This isn’t widely talked about. Nor is the assumption by some men in the industry that women aren’t as open to the cold logic and criticism common to technical professions. As mainstream a voice as Larry Summers, then-president of Harvard University, suggested this out loud at one point.
That’s part of why venture capitalists are less likely to take a pitch from a woman than a man. It’s also part of the reason that in University of Washington biology classes, male students have been shown to undervalue the intelligence of female students.
It’s easy to lump men in tech together. They do, after all, often look remarkably similar. But many men in the industry recognize these problems. They support more inclusive STEM education, they mentor, and they support the career advancement of women when it’s deserved. As coder Ciara Byrne wrote in Fast Company:
Many of the problems I encountered in my tech career were due to the cluelessness of my teammates rather than any malice on their part. There was malice too – the boss who told colleagues that I was “too smart for my own good” and never gave me credit for my work, the subordinate who did everything possible to undermine my authority because he hated working for a woman, the team who would go to the pub together and never invite me – and that was hard to deal with. But mostly I worked with decent guys who were just happily being themselves.
But there’s a common belief that the gender gap is a slow but steady fix, as women continue to make strides in STEM education and fill the ranks. If the industry’s culture provokes them to leave within years, that’s not a complete strategy.
Putting aside the idea of equity, there are selfish reasons to start addressing tech’s cultural issues more directly and openly. The industry has a number of important challenges to tackle in coming years and decades, and is built on ingenuity. If your team is a bunch of white guys from similar backgrounds, your ideas lack variety and perspective as much as your staff does. A lot of great concepts and creativity go unrealized.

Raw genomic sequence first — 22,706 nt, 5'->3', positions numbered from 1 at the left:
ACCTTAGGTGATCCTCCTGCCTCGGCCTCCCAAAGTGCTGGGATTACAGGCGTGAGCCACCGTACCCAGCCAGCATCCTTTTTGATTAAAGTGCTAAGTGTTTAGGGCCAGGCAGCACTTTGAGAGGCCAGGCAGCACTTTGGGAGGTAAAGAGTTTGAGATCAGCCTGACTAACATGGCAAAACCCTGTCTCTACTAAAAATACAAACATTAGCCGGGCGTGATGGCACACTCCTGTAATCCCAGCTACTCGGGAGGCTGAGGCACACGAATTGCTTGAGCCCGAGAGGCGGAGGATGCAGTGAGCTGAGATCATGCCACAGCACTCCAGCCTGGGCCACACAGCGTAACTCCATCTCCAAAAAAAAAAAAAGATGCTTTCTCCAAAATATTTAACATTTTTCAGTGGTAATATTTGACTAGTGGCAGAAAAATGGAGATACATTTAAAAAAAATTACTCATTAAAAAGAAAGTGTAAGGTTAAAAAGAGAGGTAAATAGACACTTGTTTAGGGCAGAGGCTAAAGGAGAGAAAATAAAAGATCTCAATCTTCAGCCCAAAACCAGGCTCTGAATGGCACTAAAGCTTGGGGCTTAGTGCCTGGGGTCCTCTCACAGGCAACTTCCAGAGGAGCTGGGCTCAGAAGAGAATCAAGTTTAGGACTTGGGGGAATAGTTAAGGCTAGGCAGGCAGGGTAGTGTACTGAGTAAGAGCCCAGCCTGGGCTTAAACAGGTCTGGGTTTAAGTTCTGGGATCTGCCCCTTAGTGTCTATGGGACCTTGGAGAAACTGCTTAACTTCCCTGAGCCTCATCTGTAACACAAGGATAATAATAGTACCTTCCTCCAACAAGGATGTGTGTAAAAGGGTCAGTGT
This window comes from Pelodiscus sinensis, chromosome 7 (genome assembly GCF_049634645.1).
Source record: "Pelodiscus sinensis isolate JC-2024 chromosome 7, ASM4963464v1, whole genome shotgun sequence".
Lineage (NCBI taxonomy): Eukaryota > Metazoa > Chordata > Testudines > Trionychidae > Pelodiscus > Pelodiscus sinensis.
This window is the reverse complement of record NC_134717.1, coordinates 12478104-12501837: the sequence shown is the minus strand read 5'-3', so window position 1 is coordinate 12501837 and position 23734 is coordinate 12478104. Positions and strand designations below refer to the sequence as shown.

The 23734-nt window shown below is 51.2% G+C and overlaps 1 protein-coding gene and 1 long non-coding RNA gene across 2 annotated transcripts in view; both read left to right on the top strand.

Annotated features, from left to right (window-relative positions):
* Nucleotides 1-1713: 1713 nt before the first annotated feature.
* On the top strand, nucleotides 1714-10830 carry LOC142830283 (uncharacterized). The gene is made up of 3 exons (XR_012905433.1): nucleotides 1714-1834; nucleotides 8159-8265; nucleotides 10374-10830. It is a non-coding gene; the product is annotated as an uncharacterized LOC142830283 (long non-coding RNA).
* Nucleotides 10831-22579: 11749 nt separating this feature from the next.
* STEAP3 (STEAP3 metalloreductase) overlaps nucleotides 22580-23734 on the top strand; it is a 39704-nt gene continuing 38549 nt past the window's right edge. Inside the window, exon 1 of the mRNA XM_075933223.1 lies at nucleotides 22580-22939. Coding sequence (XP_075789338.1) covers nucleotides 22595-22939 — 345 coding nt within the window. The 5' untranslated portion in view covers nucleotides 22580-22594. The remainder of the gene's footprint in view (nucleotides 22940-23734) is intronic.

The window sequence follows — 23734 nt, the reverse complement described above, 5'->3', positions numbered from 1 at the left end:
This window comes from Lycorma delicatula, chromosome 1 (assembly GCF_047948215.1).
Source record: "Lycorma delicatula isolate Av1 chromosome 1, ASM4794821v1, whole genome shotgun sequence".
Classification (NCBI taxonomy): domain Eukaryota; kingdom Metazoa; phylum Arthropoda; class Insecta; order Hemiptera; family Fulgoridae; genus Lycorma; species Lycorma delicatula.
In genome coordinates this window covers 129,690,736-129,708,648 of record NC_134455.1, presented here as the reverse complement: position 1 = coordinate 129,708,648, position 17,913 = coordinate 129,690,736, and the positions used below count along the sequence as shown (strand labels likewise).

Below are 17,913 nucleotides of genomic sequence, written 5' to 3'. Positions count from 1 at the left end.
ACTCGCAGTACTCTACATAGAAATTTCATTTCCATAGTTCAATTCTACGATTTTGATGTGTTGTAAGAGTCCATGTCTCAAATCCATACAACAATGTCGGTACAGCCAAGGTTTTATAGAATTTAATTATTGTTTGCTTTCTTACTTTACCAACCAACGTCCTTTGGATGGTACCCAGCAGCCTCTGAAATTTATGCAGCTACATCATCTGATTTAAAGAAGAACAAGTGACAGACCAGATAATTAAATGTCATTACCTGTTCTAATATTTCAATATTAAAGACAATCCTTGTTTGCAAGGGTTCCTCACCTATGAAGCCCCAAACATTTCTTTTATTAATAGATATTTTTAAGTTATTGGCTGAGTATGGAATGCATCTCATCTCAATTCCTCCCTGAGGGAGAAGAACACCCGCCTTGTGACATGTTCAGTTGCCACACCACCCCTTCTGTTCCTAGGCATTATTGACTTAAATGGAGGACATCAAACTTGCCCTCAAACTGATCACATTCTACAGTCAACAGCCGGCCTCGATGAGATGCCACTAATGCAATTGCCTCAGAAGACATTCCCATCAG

Years ago, reflecting on President Barack Obama’s election, comedian Chris Rock said:
To say that black people have made progress would be to say they deserve what happened to them before. So, to say Obama is progress is saying that he’s the first black person that is qualified to be president. That’s not black progress. That’s white progress. There’s been black people qualified to be president for hundreds of years.
When tech leaders say the gender gap must be solved by having more women enter the field in college, they are in effect putting the impetus on women to solve the problem. But the fact is that the tech world makes women feel unwelcome or undervalued constantly. When it stops, there’ll be more of them working in it. It’s up to the men who currently run the industry, and largely populate its ranks, to make that change happen.
Throughout the month, Crosscut will be showcasing the perspectives and experiences of women in the region’s innovation economy, and analysis of the persistent gender gaps within the tech industry. To submit stories and tips, please write firstname.lastname@example.org.
Lead image: TechCrunch Disrupt NY 2013 Hackathon
Kristen Hamilton: Koru
San Francisco hackathon: TechCrunch
This series made possible with support from the Washington Technology Industry Association. The views and opinions expressed in articles are those solely of the author and those quoted.